19 Schrecker, Ellen, Many Are the Crimes: McCarthyism in America (Princeton: Princeton University Press, 1998), 105.

20 Ibid., 184–5.

21 Cited in Steiner, George, Marxism and the Literary Critic,” in Language and Silence: Essays on Language, Literature and the Inhuman (New Haven and London: Yale University Press, 1998), 305–24, 306.

22 Steiner derives this term from the French critic Michel Crouzet; see Steiner, 307.

23 Buhle, Paul and Wagner, David, Radical Hollywood: The Untold Story behind America's Favorite Movies (New York: The New Press, 2002), 264.

24 Ibid., 265.

25 Navasky, Victor, Naming Names (New York: Hill and Wang, 1980), 300.

27 Ibid., 301. See also Ceplair and Englund, 233; and Ceplair, Larry, “Maltz, Albert, Stevenson, Philip, and ‘Art as a Weapon,’” Minnesota Review, 69 (Fall–Winter 2007), available at www.theminnesotareview.org/journal/ns69/ ceplair.shtml.

28 Maltz, letter to Mike Gold, 18 Feb. 1946, Albert Maltz Papers, US Mss 17AN, Series: Correspondence, Box 15 (Folders 1936–1945 and 1946), Wisconsin Center for Film and Theater Research, emphasis in source.

29 Maltz, “What Shall We Ask of Writers?”, 19, 21.

30 Sholokhov, Mikhail, And Quiet Flows the Don: A Novel, translated by Stephen Garry (Moscow: Foreign Language Publishing House, n.d.).

31 Cited in Maltz, “What Shall We Ask of Writers?”, 22.

32 Ibid., 22, emphases in source.

33 Ibid., 22.

34 Charles Arnault, letter to Maltz, 2 March 1946, Albert Maltz Papers, US Mss 17AN, Series: Correspondence, Box 15 (Folders 1936–1945 and 1946), Wisconsin Center for Film and Theater Research.

35 Ibid., emphasis in source.

37 Maltz, “What Shall We Ask of Writers?”, 20.

38 Arnault, Charles, “Painting and Dialectics,” New Masses, 14 Aug. 1945, 28–32.

40 Ibid., emphasis in source.

42 Ibid., 29.

43 Ibid., 30.

44 Kruckman, Herb, letter to the editor, New Masses, 28 Aug. 1945, 21.

45 Carver, Michael, letter to the editor, New Masses, 11 Sept. 1945, 22.

48 Rahtz, Robert, letter to the editor, New Masses, 21 Aug. 1945, 24.

49 Robert Rahtz, letter to the New Masses editor, unpublished manuscript, 18 March 1946. I wish to thank the Rahtz family for making these and other documents by Robert Rahtz available for study.

51 Arnault, Painting and Dialectics, 30.

52 Blair, Fred, “Poetry and the People,” New Masses, 31 July 1946, 1920.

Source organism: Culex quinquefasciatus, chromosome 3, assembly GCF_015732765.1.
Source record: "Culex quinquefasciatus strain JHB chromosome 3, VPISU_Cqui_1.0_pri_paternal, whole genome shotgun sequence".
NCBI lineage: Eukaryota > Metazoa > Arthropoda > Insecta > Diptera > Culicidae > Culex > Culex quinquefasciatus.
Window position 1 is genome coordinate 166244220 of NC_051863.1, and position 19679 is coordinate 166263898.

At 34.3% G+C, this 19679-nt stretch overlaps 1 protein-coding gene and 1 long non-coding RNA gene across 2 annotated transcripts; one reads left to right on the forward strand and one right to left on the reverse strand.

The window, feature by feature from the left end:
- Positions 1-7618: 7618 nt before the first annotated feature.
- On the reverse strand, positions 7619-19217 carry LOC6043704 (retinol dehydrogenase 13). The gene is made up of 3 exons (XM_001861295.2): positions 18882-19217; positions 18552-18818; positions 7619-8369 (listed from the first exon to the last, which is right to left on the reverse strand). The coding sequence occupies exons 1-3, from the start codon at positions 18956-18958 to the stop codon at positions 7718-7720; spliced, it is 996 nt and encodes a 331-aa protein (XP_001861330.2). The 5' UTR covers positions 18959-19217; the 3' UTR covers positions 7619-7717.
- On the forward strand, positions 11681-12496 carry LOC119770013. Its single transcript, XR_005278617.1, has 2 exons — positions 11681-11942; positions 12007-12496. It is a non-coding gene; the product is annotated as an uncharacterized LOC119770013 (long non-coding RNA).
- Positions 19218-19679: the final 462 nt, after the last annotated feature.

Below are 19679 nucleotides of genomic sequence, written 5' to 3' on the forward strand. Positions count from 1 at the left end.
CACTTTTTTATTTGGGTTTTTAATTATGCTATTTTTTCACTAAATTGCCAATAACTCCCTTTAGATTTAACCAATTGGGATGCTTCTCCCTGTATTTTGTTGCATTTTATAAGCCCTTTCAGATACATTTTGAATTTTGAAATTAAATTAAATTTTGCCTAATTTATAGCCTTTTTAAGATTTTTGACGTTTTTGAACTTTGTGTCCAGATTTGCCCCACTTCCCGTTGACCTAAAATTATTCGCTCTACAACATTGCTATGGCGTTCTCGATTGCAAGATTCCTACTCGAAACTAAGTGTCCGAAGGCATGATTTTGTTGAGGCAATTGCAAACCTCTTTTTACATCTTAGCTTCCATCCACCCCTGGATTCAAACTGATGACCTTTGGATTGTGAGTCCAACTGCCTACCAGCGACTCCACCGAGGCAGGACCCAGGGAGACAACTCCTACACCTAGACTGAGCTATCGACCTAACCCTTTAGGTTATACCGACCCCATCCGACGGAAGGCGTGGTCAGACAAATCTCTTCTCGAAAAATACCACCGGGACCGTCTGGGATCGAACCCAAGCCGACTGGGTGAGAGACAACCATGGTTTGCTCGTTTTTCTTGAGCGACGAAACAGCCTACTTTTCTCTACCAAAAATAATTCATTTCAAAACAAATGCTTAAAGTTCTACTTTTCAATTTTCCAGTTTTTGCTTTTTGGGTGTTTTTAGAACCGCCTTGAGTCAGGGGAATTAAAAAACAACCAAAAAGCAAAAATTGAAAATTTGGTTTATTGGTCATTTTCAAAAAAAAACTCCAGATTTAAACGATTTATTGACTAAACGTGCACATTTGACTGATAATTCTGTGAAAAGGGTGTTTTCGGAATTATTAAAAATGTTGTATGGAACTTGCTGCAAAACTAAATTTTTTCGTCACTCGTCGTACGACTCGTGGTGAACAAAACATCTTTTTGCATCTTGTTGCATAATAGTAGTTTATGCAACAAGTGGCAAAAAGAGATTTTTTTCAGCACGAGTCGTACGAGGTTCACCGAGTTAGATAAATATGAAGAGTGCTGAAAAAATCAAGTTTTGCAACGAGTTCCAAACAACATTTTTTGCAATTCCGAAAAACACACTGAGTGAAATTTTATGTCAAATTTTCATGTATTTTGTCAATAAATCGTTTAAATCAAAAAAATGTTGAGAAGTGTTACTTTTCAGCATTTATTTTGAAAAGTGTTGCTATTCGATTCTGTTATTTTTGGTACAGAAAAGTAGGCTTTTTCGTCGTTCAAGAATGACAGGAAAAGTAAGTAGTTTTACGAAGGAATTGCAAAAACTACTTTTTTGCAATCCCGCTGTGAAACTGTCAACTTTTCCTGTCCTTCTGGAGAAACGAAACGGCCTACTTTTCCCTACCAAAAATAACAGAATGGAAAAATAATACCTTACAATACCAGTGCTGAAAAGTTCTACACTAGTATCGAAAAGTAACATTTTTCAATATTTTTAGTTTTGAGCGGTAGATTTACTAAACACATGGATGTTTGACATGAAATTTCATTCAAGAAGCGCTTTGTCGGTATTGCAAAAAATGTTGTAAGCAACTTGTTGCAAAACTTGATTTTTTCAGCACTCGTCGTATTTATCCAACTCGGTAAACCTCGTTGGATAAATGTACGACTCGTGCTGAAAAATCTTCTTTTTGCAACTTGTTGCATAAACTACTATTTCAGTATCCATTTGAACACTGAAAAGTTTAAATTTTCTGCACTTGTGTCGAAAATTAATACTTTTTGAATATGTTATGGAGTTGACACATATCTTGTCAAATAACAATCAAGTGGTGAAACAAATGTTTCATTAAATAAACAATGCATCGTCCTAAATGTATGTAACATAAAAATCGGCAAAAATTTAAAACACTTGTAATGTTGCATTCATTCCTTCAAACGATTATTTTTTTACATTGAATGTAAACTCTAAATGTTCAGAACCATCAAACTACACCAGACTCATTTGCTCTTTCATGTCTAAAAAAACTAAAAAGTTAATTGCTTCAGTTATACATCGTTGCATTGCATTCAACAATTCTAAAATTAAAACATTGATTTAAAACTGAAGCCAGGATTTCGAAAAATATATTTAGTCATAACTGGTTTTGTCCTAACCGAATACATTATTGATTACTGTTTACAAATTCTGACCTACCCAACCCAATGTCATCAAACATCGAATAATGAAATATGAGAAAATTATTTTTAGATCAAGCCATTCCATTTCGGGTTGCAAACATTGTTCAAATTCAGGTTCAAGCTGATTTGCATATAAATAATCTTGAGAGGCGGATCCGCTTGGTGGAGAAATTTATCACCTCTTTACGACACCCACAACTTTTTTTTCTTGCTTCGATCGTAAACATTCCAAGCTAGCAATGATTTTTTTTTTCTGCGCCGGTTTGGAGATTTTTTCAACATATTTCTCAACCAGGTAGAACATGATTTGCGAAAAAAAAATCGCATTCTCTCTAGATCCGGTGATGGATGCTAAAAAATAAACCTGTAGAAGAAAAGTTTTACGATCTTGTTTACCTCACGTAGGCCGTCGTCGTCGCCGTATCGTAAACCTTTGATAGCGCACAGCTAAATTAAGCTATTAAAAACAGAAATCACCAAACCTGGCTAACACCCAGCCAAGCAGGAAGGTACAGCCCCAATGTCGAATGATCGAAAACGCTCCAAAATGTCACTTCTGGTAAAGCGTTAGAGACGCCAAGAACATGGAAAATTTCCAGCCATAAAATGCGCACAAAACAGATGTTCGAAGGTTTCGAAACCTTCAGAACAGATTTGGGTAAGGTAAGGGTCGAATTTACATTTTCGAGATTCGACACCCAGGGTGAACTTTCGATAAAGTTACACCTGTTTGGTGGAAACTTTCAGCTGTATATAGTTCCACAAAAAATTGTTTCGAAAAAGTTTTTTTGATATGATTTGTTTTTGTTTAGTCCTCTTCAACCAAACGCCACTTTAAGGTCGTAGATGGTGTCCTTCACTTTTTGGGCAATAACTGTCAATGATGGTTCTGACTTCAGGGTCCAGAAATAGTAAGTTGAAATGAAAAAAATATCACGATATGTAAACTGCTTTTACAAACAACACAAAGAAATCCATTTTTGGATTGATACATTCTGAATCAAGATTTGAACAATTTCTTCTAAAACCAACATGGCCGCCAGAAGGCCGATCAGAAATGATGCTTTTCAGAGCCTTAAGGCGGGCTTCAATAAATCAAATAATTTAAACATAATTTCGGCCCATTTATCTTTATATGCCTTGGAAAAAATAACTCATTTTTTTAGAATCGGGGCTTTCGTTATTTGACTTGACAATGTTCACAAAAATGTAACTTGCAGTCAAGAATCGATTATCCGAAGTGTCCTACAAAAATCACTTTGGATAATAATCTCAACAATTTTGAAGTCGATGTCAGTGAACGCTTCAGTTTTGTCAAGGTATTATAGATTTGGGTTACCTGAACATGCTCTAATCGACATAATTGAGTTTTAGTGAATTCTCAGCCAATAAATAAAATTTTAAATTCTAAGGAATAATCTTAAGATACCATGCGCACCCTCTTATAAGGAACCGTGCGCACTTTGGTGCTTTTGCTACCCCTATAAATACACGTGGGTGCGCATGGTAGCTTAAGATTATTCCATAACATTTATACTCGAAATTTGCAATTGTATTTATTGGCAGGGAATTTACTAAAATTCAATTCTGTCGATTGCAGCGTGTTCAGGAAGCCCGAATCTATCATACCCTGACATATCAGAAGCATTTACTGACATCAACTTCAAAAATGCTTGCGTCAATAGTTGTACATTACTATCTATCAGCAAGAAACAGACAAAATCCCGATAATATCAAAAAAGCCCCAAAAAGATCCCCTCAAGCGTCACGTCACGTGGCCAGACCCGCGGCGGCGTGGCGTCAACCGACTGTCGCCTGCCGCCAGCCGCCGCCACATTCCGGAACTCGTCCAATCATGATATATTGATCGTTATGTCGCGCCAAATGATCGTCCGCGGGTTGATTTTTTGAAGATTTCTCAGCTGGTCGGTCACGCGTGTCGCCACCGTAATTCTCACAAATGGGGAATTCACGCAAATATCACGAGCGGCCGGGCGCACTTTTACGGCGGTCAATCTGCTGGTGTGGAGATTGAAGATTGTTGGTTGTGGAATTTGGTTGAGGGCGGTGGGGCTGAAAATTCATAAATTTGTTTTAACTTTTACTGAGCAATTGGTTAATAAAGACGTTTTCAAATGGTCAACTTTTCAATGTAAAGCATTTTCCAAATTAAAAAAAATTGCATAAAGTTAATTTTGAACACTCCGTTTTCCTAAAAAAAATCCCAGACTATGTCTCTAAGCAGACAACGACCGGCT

53 Amy Ribodeau Silvers, “Obituary: Communist Blair Held Fast to His Ideals,” Milwaukee Journal Sentinel, 29 May 2005.

54 Hunt, George, letter to the editor, New Masses, 18 Sept. 1945, 21.

55 Cited in ibid., 21.

56 Ibid., 21.

58 Adrean, Tony H., letter to the editor, New Masses, 16 Oct. 1945, 22.

59 It is unclear whether Zhdanov's “art-as-a-weapon” speech delivered in Leningrad in 1946 had been translated for American communists prior to 1950. Ceplair and Englund, Inquisition in Hollywood, 474 n. 46, cite a document from 1950 that contains portions of the speech. Despite this, the language wielded by Maltz's critics reveals that Zhdanovism had seeped into American communist thought well before 1950.

60 Schneider, Isidor, “Probing Writers’ Problems,” New Masses, 23 Oct. 1945, 22–25, 22.

62 Schneider. This point comes in Schneider's piece after a discussion of developments in Marxist criticism on the international scene. He cites the British Marxist critic Christopher Caudwell, whose Illusion and Reality (1937) is held as an exemplar of materialist criticism. One month later, this same text is praised in Harap, Louis, “Christopher Caudwell, Critic,” New Masses, 20 Nov. 1945, 2223. Like Maltz, Harap, at 22, opens with a negative diagnosis of the contemporary situation: “It is a sad commentary on the state of Marxist criticism and aesthetics that the most profound historical materialist study on art in English has never been discussed in any American Marxist publication.” Although Harap and Schneider do not mention it, they and Caudwell advocate the Leninist–Zhdanovite approach.